May 12, 2008 — Scholars from around the world from institutions as varied as Yeshiva University, the University of Notre Dame, Bar-Ilan University, and Pennsylvania State University examined and debated the small hill in Jerusalem that stands, at once, as the epicenter of Jewish and Christian spirituality and of the contemporary Israel-Palestinian conflict during a two-day conference in May at Yeshiva University in New York.
“The Temple of Jerusalem: From Moses to the Messiah,” from Sunday, May 11 through Monday, May 12, launched YU’s Center for Israel Studies. The multidisciplinary center – a manifestation of the longstanding relationship between YU and Israel – supports research, conferences, publication, museum exhibitions, public programs, and educational opportunities to enhance awareness and study of Israel in all its complexities.
The center seeks to be a national and international forum for engagement of the political, economic, social, historical, religious, and cultural significance of Israel in the world community.
The conference – honoring longtime YU faculty member Dr. Louis Feldman, the Abraham Wouk Family Professor of Classics and Literature – was held at the Yeshiva University Museum at the Center for Jewish History, 15 W. 16th St., on Sunday, May 11, and at the Geraldine Schottenstein Cultural Center at Stern College for Women, 239 E. 34th St., on Monday, May 12.
Concurrently, the Yeshiva University Museum is holding an exhibition of models of the Temple, made by Leen Ritmeyer, a Scottish Protestant professor at Trinity Southwest University, who will be among the conference speakers.
“Israel studies at Yeshiva University represent the study of Israel in all its intricacies – without flinching even when we disagree,” said Dr. Steven Fine, professor of Jewish history and director of the center. “And no place in the world is more fraught with disagreement than the Temple Mount.”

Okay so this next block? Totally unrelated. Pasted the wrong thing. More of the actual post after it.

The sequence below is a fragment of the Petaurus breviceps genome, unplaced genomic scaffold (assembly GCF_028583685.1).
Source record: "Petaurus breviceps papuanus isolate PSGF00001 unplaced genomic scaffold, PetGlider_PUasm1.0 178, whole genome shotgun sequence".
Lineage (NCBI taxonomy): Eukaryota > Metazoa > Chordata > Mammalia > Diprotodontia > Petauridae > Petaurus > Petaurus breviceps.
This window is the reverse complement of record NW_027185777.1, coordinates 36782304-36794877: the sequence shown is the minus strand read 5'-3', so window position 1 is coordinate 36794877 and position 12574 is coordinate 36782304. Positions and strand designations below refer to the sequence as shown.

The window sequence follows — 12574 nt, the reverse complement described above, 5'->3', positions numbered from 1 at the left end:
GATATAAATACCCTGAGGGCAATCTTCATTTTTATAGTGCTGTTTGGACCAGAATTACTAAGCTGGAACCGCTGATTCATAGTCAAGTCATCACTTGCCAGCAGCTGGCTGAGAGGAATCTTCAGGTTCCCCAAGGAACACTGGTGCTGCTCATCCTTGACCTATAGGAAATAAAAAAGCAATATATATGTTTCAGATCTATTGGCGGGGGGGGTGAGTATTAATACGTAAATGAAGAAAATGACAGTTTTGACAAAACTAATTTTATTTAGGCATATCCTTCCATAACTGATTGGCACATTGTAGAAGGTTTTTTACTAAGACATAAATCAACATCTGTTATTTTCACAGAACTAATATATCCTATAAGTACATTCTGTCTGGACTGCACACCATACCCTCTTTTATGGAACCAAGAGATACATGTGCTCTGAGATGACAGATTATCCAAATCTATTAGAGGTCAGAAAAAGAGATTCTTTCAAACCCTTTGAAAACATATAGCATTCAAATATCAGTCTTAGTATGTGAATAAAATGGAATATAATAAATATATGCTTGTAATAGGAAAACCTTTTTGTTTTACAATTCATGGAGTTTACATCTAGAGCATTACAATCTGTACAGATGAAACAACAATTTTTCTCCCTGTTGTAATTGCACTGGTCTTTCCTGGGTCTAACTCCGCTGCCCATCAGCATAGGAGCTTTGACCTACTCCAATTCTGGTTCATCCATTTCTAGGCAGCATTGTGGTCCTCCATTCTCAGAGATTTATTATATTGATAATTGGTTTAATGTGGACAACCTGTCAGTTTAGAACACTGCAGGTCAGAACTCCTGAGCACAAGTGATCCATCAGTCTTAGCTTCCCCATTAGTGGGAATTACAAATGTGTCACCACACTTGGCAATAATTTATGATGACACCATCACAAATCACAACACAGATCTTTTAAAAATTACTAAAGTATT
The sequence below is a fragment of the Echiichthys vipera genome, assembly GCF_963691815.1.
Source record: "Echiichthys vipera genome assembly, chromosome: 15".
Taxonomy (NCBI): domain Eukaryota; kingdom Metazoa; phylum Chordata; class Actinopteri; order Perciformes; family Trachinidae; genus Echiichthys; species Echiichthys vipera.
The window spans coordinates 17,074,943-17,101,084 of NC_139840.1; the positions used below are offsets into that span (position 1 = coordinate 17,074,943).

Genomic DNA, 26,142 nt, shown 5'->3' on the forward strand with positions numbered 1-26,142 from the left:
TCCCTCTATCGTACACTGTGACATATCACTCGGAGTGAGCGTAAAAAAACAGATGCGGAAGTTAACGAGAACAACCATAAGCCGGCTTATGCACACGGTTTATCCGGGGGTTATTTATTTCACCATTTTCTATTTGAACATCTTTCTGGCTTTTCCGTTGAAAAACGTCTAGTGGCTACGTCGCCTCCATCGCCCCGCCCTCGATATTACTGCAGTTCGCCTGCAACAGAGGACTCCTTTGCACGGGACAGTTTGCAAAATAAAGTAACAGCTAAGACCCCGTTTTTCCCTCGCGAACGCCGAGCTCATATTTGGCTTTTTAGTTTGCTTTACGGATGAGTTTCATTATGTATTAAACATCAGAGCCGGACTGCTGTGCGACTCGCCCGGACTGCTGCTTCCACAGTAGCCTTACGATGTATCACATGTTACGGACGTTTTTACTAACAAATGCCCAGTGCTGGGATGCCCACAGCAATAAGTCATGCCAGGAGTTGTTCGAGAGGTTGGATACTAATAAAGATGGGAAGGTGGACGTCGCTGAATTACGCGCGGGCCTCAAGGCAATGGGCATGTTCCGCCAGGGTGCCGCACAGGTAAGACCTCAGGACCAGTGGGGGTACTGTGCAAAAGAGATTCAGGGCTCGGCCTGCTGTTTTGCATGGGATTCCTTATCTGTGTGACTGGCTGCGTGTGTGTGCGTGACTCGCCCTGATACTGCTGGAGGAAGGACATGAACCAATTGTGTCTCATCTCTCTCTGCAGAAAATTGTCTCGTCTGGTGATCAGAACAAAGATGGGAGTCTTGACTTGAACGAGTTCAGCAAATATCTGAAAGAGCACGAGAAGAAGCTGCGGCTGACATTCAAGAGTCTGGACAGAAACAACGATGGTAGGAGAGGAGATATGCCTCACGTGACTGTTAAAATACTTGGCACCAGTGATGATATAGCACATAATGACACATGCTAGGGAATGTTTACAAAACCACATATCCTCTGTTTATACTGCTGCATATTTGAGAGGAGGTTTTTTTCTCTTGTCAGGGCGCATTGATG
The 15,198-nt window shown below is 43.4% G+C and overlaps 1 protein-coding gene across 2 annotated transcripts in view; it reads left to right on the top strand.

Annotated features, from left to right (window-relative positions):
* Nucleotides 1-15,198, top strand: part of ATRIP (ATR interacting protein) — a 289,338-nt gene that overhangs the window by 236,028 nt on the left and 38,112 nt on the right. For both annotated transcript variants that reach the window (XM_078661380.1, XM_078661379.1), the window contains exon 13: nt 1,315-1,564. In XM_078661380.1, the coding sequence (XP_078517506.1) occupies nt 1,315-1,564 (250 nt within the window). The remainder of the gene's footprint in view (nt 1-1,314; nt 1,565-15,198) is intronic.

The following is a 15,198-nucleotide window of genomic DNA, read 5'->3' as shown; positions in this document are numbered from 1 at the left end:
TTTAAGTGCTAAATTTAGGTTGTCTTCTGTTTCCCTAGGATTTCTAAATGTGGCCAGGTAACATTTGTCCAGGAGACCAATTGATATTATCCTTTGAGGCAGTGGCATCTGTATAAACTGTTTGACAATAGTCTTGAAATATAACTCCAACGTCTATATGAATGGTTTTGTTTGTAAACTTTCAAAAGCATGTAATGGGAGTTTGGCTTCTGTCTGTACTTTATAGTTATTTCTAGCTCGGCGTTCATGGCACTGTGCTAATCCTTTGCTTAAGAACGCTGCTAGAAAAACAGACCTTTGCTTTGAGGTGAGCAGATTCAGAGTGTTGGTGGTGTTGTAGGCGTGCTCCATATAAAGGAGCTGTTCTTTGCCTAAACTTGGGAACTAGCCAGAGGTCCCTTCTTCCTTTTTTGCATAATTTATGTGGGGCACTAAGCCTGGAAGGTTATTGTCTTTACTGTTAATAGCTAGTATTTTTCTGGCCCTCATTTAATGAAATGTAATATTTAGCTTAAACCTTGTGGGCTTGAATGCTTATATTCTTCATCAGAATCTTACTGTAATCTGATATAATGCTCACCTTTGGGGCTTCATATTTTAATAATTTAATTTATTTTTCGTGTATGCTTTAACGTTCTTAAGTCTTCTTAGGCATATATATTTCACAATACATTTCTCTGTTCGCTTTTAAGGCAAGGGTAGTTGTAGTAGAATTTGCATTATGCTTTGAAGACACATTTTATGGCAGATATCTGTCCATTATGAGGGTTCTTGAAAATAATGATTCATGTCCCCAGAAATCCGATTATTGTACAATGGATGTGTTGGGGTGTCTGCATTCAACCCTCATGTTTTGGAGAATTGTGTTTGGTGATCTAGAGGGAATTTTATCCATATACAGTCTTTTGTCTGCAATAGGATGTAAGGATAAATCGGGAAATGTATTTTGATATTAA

For Jews, it is the place where Abraham nearly sacrificed Isaac, which was sanctified with the building of Solomon’s Temple, and which is symbolic of the human longing for ultimate redemption, when the Temple would be rebuilt by the Messiah. Even the name of the modern Jewish movement of return to Palestine – Zionism – draws its name from the place chosen by David for God’s Temple: Mt Zion, the Temple Mount.
The spot holds great significance to Christians as well. Jesus walked, studied, and prayed in the Temple.
For Muslims, it is the Harem el-Sharif, the “Noble Sanctuary,” where Abraham averted the sacrifice of Ishmael, and from which Mohammed ascended to heaven.
The Temple was also thought to be the center of the world by ancient and medieval Jews and Christians. Map makers drew the globe with three continents, Africa, Asia, and Europe, the three land masses meeting at Jerusalem.
Today, the Temple Mount is the epicenter of the Israel-Palestinian conflict, beginning with Arab riots against Jewish presence at the Western Wall in 1928. Since the Six Day War in 1967, Jews and Arabs have stood in uneasy tension over control of this site.
“Archeological excavation and expansion of Muslim prayer places are manifestations of attempts to control this place, even as many on each side are unwilling to accept the religious claims of the other on what is arguably the most holy, and most contested, site in the world,” Fine said.
“The fascinating story of human relationship with a mountain believed by Jews, Christians, and Muslims to have been chosen by God,” Fine said “is why the inaugural conference of the Yeshiva University Center for Israel Studies focused its scholarly gaze on the Temple of Jerusalem: From Moses to the Messiah.”
In addition to Profs. Fine, Feldman, and Ritmeyer, scholars participating in the conference included: Frank Peters, NYU; Ann Killebrew, Penn State; Robert Freedman, Johns Hopkins; Gary Anderson, Notre Dame; Matt Goldish, Ohio State; and Joshua Schwartz and Yehoshua Peleg, Bar-Ilan, as well as a number of distinguished Yeshiva University faculty.